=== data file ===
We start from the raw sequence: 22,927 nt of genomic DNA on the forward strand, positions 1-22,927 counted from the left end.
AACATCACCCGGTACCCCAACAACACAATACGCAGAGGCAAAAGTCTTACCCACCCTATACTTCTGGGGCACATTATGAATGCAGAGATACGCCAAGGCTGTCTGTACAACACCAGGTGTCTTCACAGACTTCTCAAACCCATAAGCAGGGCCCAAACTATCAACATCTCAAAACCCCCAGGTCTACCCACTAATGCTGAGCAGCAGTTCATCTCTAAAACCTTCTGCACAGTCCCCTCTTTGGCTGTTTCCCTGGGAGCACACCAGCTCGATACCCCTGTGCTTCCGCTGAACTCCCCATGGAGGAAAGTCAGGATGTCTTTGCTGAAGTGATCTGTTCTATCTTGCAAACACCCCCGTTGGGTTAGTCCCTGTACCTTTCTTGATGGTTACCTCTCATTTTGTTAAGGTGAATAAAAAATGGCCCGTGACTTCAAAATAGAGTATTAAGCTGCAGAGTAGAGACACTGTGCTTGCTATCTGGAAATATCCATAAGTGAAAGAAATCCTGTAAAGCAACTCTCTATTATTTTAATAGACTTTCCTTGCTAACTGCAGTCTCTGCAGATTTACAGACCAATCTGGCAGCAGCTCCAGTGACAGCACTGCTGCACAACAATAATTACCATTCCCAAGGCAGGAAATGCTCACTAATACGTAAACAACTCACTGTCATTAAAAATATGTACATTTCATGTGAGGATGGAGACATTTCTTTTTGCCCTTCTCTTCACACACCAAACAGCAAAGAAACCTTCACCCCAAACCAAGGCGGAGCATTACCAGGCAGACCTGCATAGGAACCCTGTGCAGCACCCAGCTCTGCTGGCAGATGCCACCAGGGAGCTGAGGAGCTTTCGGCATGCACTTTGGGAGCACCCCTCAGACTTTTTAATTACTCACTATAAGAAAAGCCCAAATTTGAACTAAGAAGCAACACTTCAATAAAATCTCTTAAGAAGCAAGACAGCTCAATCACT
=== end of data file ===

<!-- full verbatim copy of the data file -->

We start from the raw sequence: 22,927 nt of genomic DNA on the forward strand, positions 1-22,927 counted from the left end.
AACATCACCCGGTACCCCAACAACACAATACGCAGAGGCAAAAGTCTTACCCACCCTATACTTCTGGGGCACATTATGAATGCAGAGATACGCCAAGGCTGTCTGTACAACACCAGGTGTCTTCACAGACTTCTCAAACCCATAAGCAGGGCCCAAACTATCAACATCTCAAAACCCCCAGGTCTACCCACTAATGCTGAGCAGCAGTTCATCTCTAAAACCTTCTGCACAGTCCCCTCTTTGGCTGTTTCCCTGGGAGCACACCAGCTCGATACCCCTGTGCTTCCGCTGAACTCCCCATGGAGGAAAGTCAGGATGTCTTTGCTGAAGTGATCTGTTCTATCTTGCAAACACCCCCGTTGGGTTAGTCCCTGTACCTTTCTTGATGGTTACCTCTCATTTTGTTAAGGTGAATAAAAAATGGCCCGTGACTTCAAAATAGAGTATTAAGCTGCAGAGTAGAGACACTGTGCTTGCTATCTGGAAATATCCATAAGTGAAAGAAATCCTGTAAAGCAACTCTCTATTATTTTAATAGACTTTCCTTGCTAACTGCAGTCTCTGCAGATTTACAGACCAATCTGGCAGCAGCTCCAGTGACAGCACTGCTGCACAACAATAATTACCATTCCCAAGGCAGGAAATGCTCACTAATACGTAAACAACTCACTGTCATTAAAAATATGTACATTTCATGTGAGGATGGAGACATTTCTTTTTGCCCTTCTCTTCACACACCAAACAGCAAAGAAACCTTCACCCCAAACCAAGGCGGAGCATTACCAGGCAGACCTGCATAGGAACCCTGTGCAGCACCCAGCTCTGCTGGCAGATGCCACCAGGGAGCTGAGGAGCTTTCGGCATGCACTTTGGGAGCACCCCTCAGACTTTTTAATTACTCACTATAAGAAAAGCCCAAATTTGAACTAAGAAGCAACACTTCAATAAAATCTCTTAAGAAGCAAGACAGCTCAATCACT